ARRL has commented in “strong opposition” to a Petition for Rulemaking by RADWIN Ltd. that seeks to amend certain Part 15 rules to permit point-to-multipoint (P2MP) communication services in portions of the 5 GHz band, at power levels now permitted only for point-to-point unlicensed systems. ARRL has focused its concern on proposed high-power P2MP operation in the band 5.725 – 5.850 MHz, but points out that the entire 5.650 – 5.925 GHz allocation has been “subjected to a continuing series of overlays domestically” for more than 2 decades. Amateur Radio is secondary to military radars on the band.
ARRL said the Amateur Radio national “weak-signal” calling frequency of 5.760.1 GHz already has experienced a “very substantial” rise in ambient noise in many areas that has significantly affected Amateur Radio operation in the 200 kHz centered on that frequency, where extremely weak received signal levels are typical. Only low-density usage and the low-power levels permitted for unlicensed national information infrastructure (U-NII) devices have sustained “a good deal of compatibility” between Amateur Radio and U-NII devices at 5 GHz, ARRL said.
“It is quite obvious that RADWIN’s proposal for simultaneous point-to-multipoint transmission, with higher input power and [effective isotropic radiated power (EIRP)], using an electronic steerable antenna system, presents an exceptionally high interference potential to ongoing, weak-signal Amateur Radio Service communications,” ARRL said in its comments filed on July 30. With users located “at all points of the compass from the distribution point,” ARRL said, the potential for interference to Amateur Radio “is much greater.” Greater yet, ARRL noted, is the potential of interference to users of RADWIN’s system.
ARRL said the FCC “has no idea at all” about aggregate noise levels in the 5 GHz band in general, while Amateur Radio and Amateur Satellite users have reported increased ambient noise levels in the band, especially near 5.760 GHz. “Both the Petition and the technical statement accompanying the Petition are silent on potential interaction between P2MP simultaneous transmission systems operating at high power, and any Amateur Radio facility,” ARRL said. “As a result, the petition is fatally flawed and should be dismissed, relative to the 5.725 – 5.850 GHz band.”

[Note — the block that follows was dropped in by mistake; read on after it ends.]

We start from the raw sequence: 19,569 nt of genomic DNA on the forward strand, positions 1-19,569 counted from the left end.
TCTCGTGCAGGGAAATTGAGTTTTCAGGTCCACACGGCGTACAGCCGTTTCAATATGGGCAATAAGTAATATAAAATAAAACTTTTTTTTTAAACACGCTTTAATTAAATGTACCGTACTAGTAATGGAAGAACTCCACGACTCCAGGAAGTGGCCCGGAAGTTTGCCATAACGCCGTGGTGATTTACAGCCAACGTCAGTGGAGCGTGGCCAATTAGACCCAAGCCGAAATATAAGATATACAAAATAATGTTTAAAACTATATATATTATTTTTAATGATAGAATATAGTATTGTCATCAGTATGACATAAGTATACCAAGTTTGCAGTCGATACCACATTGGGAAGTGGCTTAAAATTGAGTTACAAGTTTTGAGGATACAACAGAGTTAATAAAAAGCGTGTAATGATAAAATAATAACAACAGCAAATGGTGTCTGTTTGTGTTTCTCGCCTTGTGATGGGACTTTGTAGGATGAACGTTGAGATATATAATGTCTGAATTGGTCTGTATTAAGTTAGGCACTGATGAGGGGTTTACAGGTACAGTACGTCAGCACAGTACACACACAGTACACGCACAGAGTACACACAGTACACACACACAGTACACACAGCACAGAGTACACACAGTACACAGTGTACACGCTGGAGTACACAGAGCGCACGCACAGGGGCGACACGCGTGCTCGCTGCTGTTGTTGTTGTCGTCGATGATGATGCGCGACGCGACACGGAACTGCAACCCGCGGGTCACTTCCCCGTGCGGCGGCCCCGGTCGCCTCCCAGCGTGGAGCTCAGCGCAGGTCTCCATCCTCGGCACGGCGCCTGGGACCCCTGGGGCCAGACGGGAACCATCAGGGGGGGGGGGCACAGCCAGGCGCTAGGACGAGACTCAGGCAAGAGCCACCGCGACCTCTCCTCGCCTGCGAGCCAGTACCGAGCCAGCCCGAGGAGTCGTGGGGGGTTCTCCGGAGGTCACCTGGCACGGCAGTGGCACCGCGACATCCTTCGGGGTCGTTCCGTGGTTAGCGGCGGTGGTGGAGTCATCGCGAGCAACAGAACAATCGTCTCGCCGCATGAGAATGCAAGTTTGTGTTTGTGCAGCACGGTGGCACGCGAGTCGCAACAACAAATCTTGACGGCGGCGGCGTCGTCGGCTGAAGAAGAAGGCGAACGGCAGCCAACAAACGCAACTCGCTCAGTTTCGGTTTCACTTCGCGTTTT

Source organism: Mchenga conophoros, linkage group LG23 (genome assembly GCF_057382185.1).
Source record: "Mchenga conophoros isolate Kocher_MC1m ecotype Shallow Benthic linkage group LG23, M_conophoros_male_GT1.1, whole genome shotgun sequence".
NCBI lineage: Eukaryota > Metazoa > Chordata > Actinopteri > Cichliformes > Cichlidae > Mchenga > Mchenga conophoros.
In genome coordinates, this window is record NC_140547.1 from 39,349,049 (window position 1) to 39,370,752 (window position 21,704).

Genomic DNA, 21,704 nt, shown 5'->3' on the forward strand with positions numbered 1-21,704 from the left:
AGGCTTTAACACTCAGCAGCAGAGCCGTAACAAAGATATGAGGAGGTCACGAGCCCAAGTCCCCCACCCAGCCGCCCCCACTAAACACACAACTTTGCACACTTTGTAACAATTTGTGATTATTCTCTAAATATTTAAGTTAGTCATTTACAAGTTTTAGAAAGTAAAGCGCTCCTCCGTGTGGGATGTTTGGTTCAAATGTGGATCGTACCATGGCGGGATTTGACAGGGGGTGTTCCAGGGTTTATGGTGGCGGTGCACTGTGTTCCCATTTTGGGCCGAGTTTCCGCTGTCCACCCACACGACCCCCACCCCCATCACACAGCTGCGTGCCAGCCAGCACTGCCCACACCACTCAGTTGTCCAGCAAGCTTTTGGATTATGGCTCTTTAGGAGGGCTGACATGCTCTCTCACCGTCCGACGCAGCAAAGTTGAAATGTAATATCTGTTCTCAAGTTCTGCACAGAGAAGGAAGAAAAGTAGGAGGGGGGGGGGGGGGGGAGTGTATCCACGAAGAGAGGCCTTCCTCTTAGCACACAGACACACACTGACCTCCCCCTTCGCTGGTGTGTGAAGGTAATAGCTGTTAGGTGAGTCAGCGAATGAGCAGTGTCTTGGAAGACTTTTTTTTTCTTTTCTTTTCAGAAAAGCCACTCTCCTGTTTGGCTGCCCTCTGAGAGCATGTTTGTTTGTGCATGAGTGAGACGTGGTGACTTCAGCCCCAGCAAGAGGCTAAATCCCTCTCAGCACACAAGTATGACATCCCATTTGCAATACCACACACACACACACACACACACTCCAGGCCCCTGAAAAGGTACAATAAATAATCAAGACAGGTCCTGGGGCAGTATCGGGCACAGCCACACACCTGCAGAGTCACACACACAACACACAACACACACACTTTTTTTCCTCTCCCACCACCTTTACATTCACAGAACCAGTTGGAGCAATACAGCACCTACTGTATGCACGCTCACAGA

ARRL asserted that the FCC lacks jurisdiction to authorize Part 15 device operation by rule, “absent a specific finding that the device will not predictably cause interference.” Unlicensed, very low-power Part 15 devices may not cause interference to licensed services and must accept any interference caused by a licensed station and must shut down if notified by the FCC that the device is causing harmful interference.
ARRL said RADWIN’s Petition not only is flawed, but fails to address the issue of compatibility between the proposed high-power P2MP Part 15 operation and individual stations in incumbent primary and secondary services.
“It is long past time that petitioners such as RADWIN provide in their rulemaking petitions dealing with Part 15 rules enough data to allow the Commission to make an evaluation that fulfills its obligation under the Communications Act,” ARRL concluded. “RADWIN’s Petition must be dismissed as one which fails to provide an adequate justification for the relief requested.”
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